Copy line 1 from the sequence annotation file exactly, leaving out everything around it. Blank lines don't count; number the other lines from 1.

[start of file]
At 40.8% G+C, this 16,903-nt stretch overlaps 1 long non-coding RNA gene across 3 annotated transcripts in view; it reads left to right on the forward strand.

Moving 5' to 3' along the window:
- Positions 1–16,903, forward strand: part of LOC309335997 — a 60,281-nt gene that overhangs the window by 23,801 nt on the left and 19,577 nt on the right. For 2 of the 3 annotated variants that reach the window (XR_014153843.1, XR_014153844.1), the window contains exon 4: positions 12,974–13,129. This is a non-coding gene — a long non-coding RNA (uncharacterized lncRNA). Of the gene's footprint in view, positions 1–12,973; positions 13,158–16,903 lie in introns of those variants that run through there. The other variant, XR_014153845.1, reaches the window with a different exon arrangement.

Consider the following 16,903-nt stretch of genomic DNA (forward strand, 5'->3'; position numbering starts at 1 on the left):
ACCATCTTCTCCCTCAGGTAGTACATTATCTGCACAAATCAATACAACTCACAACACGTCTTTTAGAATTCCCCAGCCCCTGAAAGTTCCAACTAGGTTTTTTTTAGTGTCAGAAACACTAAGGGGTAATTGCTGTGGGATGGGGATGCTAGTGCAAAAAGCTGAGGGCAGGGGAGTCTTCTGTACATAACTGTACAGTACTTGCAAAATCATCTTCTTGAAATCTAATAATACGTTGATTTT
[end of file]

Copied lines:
At 40.8% G+C, this 16,903-nt stretch overlaps 1 long non-coding RNA gene across 3 annotated transcripts in view; it reads left to right on the forward strand.